We think this is to pave the way for a new blockbuster drug. Action Alert!
In October we told you about a potential new blockbuster drug for Alzheimer’s from drug giant Eli Lilly. Solanezumab is in the third and final phase of FDA drug trials, and if approved, could bring in at least $7.6 billion in sales by 2024 and probably much more. Other drug companies also have “big” Alzheimer’s drugs in the works.
Now the FDA has sent warning letters to five supplement companies targeting the supplement picamilon, which may help with Alzheimer’s, anxiety, and general brain health. It is a combination of natural ingredients niacin (vitamin B3) and GABA, a substance our body makes from the amino acid glutamine. This particular combination crosses the blood–brain barrier more effectively than GABA alone. The FDA, however, claims that picamilon does not meet the statutory definition of a dietary supplement because it is neither a vitamin, nor (in its combined form) a completely organic substance, nor a minor component of foods. The agency says that although picamilon can be synthesized from niacin, it is a different chemical entity, and is therefore “adulterated.”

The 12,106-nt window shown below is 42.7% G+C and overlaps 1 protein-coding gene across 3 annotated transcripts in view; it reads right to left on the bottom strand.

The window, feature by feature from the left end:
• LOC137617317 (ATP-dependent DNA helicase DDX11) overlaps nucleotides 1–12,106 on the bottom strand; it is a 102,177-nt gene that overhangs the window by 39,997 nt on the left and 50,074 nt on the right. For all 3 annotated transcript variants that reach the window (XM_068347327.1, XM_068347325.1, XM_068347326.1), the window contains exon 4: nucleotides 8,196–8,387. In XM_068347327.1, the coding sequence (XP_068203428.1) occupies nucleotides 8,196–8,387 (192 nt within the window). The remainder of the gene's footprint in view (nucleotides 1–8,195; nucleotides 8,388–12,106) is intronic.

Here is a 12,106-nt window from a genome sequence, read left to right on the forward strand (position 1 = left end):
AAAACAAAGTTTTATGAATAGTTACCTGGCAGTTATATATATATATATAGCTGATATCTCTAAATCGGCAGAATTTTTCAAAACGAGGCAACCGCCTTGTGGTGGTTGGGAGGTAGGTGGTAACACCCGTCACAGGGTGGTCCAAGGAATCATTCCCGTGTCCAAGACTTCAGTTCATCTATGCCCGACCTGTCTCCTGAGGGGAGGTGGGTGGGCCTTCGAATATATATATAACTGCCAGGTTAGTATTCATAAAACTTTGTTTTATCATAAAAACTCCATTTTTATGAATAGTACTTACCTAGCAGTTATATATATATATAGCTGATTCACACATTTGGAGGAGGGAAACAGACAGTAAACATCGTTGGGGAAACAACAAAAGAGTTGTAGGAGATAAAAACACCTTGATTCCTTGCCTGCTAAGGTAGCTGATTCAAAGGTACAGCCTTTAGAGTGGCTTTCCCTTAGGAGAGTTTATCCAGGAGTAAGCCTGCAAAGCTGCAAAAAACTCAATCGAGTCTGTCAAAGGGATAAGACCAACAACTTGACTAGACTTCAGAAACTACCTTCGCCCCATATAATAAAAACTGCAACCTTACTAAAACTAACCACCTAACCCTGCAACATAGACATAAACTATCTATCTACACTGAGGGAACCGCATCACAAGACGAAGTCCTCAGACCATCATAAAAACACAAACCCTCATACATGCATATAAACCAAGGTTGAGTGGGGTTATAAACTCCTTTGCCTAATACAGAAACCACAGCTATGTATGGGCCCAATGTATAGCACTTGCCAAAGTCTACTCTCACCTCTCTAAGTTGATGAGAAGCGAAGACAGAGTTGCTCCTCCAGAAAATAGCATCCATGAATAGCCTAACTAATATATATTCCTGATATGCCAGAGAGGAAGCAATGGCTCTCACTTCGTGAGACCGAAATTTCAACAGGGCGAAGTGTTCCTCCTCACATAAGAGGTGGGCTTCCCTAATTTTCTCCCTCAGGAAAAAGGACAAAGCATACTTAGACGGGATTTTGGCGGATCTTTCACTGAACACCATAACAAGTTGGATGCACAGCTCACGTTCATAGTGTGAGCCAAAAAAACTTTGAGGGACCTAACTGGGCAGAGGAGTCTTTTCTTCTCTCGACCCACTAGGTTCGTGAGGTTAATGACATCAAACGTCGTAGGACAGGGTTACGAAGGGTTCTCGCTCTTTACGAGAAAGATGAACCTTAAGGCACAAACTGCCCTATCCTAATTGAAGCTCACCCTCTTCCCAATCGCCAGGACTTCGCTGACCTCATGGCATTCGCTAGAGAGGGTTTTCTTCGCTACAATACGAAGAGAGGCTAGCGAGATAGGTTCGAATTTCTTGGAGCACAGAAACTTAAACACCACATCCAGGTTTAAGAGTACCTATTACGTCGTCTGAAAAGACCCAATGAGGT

According to the Dietary Supplement Label Database, forty-eight supplements currently list picamilon as an ingredient on the label. There is no public record of a single adverse event report with picamilon. It has also been widely used by doctors in Europe for decades, although it may be an approved drug there. It will never be an approved drug in the US, because it is natural and therefore cannot be patented. Not being patentable, no company will pay billions for FDA approval.
Fortunately there are other natural ways to get GABA to the brain, but we are reluctant even to mention them, lest the FDA go after them too.
One observer noted that “almost all vitamins and minerals are bound to some salt or compound for stability of the molecule, and usually for better bioavailability”—meaning that the same logic could be used to target any number of supplements on the market.
The FDA’s attack on picamilon appears to be an attempt to give Big Pharma an unobstructed playing field for their Alzheimer’s drug. Picamilon is the perfect ingredient to attack if you want to rewrite DSHEA (the law governing supplements) without actually rewriting it—simply because picamilon has very small sales and is too “small potatoes” for anyone to mount a major protest. But banning it sets a massive legal precedent that could affect countless other supplements. It could have devastating ramifications for the supplement industry.
Action Alert! Write to the FDA and tell them that picamilon is not a synthetic drug at all, and needs to stay on supplement store shelves! Please send your message immediately.
Other articles in this week’s Pulse of Natural Health: